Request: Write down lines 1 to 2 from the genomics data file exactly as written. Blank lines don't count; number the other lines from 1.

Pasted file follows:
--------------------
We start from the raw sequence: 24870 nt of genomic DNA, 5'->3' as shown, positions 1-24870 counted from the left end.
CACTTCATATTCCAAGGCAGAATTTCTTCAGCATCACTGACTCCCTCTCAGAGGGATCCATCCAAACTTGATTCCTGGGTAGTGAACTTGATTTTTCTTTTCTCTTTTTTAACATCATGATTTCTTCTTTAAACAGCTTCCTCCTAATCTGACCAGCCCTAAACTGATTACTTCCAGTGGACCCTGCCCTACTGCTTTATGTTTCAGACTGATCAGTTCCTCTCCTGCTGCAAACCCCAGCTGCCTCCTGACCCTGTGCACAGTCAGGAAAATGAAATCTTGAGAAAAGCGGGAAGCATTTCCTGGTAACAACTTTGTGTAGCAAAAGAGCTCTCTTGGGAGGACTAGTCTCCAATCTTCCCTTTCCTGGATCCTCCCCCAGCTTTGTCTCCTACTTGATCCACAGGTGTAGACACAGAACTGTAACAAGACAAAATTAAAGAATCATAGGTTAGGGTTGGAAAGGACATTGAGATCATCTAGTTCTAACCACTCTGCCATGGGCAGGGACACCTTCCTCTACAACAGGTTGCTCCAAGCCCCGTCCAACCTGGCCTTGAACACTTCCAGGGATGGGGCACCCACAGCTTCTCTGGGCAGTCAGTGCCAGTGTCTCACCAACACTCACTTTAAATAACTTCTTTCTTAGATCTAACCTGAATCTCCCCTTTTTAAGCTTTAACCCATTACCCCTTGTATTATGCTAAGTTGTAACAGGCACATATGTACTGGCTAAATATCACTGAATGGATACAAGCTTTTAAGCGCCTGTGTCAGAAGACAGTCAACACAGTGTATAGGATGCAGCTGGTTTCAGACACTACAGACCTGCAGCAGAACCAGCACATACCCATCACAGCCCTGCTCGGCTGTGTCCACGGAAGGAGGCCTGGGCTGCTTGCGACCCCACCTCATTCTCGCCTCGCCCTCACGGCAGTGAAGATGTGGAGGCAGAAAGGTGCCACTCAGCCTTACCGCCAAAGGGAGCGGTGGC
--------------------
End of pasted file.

We start from the raw sequence: 24870 nt of genomic DNA, 5'->3' as shown, positions 1-24870 counted from the left end.
CACTTCATATTCCAAGGCAGAATTTCTTCAGCATCACTGACTCCCTCTCAGAGGGATCCATCCAAACTTGATTCCTGGGTAGTGAACTTGATTTTTCTTTTCTCTTTTTTAACATCATGATTTCTTCTTTAAACAGCTTCCTCCTAATCTGACCAGCCCTAAACTGATTACTTCCAGTGGACCCTGCCCTACTGCTTTATGTTTCAGACTGATCAGTTCCTCTCCTGCTGCAAACCCCAGCTGCCTCCTGACCCTGTGCACAGTCAGGAAAATGAAATCTTGAGAAAAGCGGGAAGCATTTCCTGGTAACAACTTTGTGTAGCAAAAGAGCTCTCTTGGGAGGACTAGTCTCCAATCTTCCCTTTCCTGGATCCTCCCCCAGCTTTGTCTCCTACTTGATCCACAGGTGTAGACACAGAACTGTAACAAGACAAAATTAAAGAATCATAGGTTAGGGTTGGAAAGGACATTGAGATCATCTAGTTCTAACCACTCTGCCATGGGCAGGGACACCTTCCTCTACAACAGGTTGCTCCAAGCCCCGTCCAACCTGGCCTTGAACACTTCCAGGGATGGGGCACCCACAGCTTCTCTGGGCAGTCAGTGCCAGTGTCTCACCAACACTCACTTTAAATAACTTCTTTCTTAGATCTAACCTGAATCTCCCCTTTTTAAGCTTTAACCCATTACCCCTTGTATTATGCTAAGTTGTAACAGGCACATATGTACTGGCTAAATATCACTGAATGGATACAAGCTTTTAAGCGCCTGTGTCAGAAGACAGTCAACACAGTGTATAGGATGCAGCTGGTTTCAGACACTACAGACCTGCAGCAGAACCAGCACATACCCATCACAGCCCTGCTCGGCTGTGTCCACGGAAGGAGGCCTGGGCTGCTTGCGACCCCACCTCATTCTCGCCTCGCCCTCACGGCAGTGAAGATGTGGAGGCAGAAAGGTGCCACTCAGCCTTACCGCCAAAGGGAGCGGTGGC